Pierre-Auguste Renoir (February 25, 1841 - December 3, 1919) was a French painter and central figure of the Impressionist movement. Renoir is known for his lively scenes of Parisian life and female sensuality with an emphasis on the quality of light and atmosphere, as seen in his masterpiece Bal du Moulin de la Galette (1876).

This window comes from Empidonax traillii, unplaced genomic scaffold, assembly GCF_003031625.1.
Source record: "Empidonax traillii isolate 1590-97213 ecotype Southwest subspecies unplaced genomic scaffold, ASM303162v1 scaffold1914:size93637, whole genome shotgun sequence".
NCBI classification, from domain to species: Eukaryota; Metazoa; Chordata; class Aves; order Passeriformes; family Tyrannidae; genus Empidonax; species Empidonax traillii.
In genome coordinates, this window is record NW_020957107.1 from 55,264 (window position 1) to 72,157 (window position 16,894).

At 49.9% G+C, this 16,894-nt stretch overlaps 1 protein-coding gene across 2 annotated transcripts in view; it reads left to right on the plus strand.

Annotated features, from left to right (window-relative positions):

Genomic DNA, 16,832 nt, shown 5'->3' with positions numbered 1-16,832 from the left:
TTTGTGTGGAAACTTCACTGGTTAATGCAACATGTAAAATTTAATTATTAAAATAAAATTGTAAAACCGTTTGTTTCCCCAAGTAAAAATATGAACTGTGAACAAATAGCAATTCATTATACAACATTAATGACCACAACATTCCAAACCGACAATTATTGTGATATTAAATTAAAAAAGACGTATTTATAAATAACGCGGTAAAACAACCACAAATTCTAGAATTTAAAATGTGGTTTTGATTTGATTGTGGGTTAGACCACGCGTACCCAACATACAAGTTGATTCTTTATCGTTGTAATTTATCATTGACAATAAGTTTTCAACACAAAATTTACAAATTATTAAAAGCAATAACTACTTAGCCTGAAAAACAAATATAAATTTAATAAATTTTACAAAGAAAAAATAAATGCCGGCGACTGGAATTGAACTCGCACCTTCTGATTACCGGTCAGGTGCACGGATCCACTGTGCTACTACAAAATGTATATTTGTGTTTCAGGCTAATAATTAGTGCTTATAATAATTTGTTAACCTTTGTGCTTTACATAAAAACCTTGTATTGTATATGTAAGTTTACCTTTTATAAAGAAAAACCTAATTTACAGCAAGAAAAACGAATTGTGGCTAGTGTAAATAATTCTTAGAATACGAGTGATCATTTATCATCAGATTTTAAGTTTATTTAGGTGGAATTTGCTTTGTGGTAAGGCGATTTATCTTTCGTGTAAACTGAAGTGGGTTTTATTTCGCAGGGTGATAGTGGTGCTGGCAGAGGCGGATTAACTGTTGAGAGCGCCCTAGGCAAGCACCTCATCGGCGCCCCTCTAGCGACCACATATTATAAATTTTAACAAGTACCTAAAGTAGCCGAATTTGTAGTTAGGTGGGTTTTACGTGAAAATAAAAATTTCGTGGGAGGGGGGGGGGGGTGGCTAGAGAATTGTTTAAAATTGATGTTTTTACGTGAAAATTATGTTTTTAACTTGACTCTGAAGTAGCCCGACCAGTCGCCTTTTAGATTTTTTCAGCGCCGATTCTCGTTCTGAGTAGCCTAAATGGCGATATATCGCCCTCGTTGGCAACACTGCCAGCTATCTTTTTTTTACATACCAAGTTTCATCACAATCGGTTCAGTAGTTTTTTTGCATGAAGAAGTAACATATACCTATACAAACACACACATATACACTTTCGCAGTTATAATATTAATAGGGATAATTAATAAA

Born in Limoges, France, Renoir attended the École des Beaux-Arts to study with artist Charles Gleyre, who led him to meet fellow Impressionist painter Claude Monet. Like many of his Impressionist peers, Renoir faced rejection from the Paris Salon on multiple occasions—exhibiting his work in the Salon des Refuses—before finally being accepted into an exhibition in the early 1870s. Renoir went on to exhibit annually at the Salon from 1878-1883. In his latter years, Renoir suffered from severe arthritis that impaired the use of his hands; determined to continue making art, Renoir went as far as painting with brushes tied to his wrists. Despite his failing health, Renoir continued to paint until his death in Cagnes-sur-Mer, France on December 3, 1919.